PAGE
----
Meeting Notes, October 20, 2016


At today’s meeting Eunice, Tedd, Mike, Nancy, John, Stephanie, JoAnn, Vicki, Annie, Thomas, Susan, Jeanie, Tim, Harry, Loretta, Mary, and me Celeste.

Today’s table topic: Visual depth in representational painting. Can you make suggestions for depicting near and far in all painting; landscape, still life and figure?

Celeste: It is true that no matter what you are painting you have to indicate what is closer and what is farther away. Of course, you have to use perspective and you have to use color recession. I brought in three paintings where I seemed to have achieved pretty good depth.

John: I would agree that perspective, size and color are important. The more intense colors are generally in the front and less intense colors are in the background.

Stephanie: In landscape color intensity is a big issue. There is more detail in the front, less in the middle ground and even less in the background.  In still life you also need variation in intensity. A good way to show depth in painting is with an indication of scale. I am showing two recent paintings where I believe I was able to imply depth.

Joanne: After the Strada easel I felt I was better at making composition decisions. The challenges I’ve been in lately have given me opportunities to practice atmospheric perspective. I am showing you a painting where I overlapped elements to indicate depth and also a recent plein air painting.

Vicki: We all know these rules, but it is great to revisit them and talk about them. Atmospheric perspective is necessary in landscape painting. (That is the cooling off of colors as things recede). I am showing recent plein air paintings.

Annie: I pass on this topic

Susan: When I first went to Hipbone Studio I took a figure sculpture class. I learned so much from that and it informed my paintings. I learned a lot about how things look and are “in space”. I am showing you today a painting that was commissioned. You remember that I also painted the Rose Festival Queen this year. I painted her wearing her crown and when I did this painting of fish I was struck by how similar the silver in the crown was to the silver of these fish. One painting teaches you how to paint another. I won’t be here for a few weeks because I’m going to teach a workshop in Hawaii. (Applause)!

Mary: I really like that you have these topics. It makes me think about past paintings and future paintings. In regard to depth, I know that doing value studies is very good. I am showing a studio painting and painting I did in Anton Pavlenko’s class.

Jeanie: I have been working on big paintings. Pass on this topic.

Nancy: I have to continually work on this issue. The near and far is so important. I have been painting in the lavender fields and every time I am there it is always sunny. Recently I did an experiment where I painted the lavender in the rain! I am showing you the results. I am also showing you a painting I did at the Beaverton Quick Draw.

Loretta: When I started painting I reversed perspective. I had sort of a dyslexia about it. I eventually got it together! I know that during the Renaissance they painted blue veils in the background to make things go back into space. Value, temperature and size are the important components to describe depth.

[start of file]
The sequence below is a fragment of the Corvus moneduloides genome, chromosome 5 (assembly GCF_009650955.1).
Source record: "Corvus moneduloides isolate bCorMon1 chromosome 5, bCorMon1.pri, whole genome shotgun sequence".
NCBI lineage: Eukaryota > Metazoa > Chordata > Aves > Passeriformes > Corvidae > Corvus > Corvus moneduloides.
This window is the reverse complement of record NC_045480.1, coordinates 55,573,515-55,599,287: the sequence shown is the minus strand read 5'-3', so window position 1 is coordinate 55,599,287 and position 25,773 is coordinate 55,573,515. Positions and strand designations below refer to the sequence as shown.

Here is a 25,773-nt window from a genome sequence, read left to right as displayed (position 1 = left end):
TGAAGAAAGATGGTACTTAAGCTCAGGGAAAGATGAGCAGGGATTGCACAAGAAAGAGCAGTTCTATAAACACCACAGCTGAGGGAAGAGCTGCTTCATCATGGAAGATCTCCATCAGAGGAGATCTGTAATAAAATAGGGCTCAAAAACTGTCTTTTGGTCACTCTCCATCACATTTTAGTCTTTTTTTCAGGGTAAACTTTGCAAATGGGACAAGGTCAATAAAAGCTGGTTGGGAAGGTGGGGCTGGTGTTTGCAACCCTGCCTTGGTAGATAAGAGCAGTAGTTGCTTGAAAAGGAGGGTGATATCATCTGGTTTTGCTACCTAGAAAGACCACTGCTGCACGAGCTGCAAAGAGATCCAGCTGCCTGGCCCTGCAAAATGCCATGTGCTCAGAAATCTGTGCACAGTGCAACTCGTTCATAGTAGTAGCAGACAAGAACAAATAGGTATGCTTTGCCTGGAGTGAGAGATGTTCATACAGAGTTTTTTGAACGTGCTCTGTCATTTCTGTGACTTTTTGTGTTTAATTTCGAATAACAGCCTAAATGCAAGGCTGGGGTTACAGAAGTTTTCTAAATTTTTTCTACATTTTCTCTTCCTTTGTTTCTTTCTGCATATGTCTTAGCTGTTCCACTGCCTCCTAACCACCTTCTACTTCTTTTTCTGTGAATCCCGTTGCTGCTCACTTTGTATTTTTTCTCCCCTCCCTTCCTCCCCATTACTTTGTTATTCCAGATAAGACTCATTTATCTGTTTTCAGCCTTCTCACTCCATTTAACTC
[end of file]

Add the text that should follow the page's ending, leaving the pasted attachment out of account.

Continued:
Eunice: I have been working on my series. I will have something to show soon. Cooling off colors is important in color recession.

Tedd: What I think about: light in the back, dark in the front.

Mike: The way I achieve depth ….is to throw it into the recycle bin. (laughter)!
I have had art conversations with youngsters…I point out to them that they should just look at things. I will say look at the trees in the background there-- what color do you think that is? And look at these trees here in the foreground what color do you think these are? It is all easy to understand when you really look.

Tim: Here are three of my recent paintings.

Thomas: What we are doing is creating an illusion on a flat surface. You have to situate things onto the picture plane --that is your job. “Ways to Achieve depth”:

1.     Overlap elements
2.      Vary scale or size of elements
3.     Convergence also referred to as perspective
4.     Atmospheric color shift  (observe the distance-- are you after a red blue a cobalt blue, a cerulean blue? it will be a struggle with the wrong one..and don’t fall into the trap though of thinking that it’s always blue.
5.     loss of contrast and contrast
6.     edges
7.      Chroma and strength of hue
8.     Thickness of paint (thick opaque paint will always appear closer).

I have brought in a Jennifer Mcchristian painting. It is a great example of near and far. Cezanne, of course, threw everything I just talked about out the window and did it his way. I would recommend a book called “Changing perspectives of Pictorial space” by Dunning.


Announcements:

 Congratulations Thomas Kitts for winning third-place in the Cape Anne plein air event

 Thomas Kitts at the Brian Marki

Oleg Ulitskiy at Art on the Boulevard

Congratulations, Jennifer Diehl, Aimee Erickson, Brenda Boylan, James McGrew Laguna beach plein air

Watch for and participate in upcoming daily painting challenges on facebook.

Medley Tea is looking for artists contact them and send them an email with samples of your work

ReMax artists reception Sunday noon


Remembering Mark Larsen at Mt Tabor 

Next meeting Thursday, October 27 suggested table topic:  "Interiors" have you ever painted an interior as subject matter? What has been your experience? Let's Discuss!

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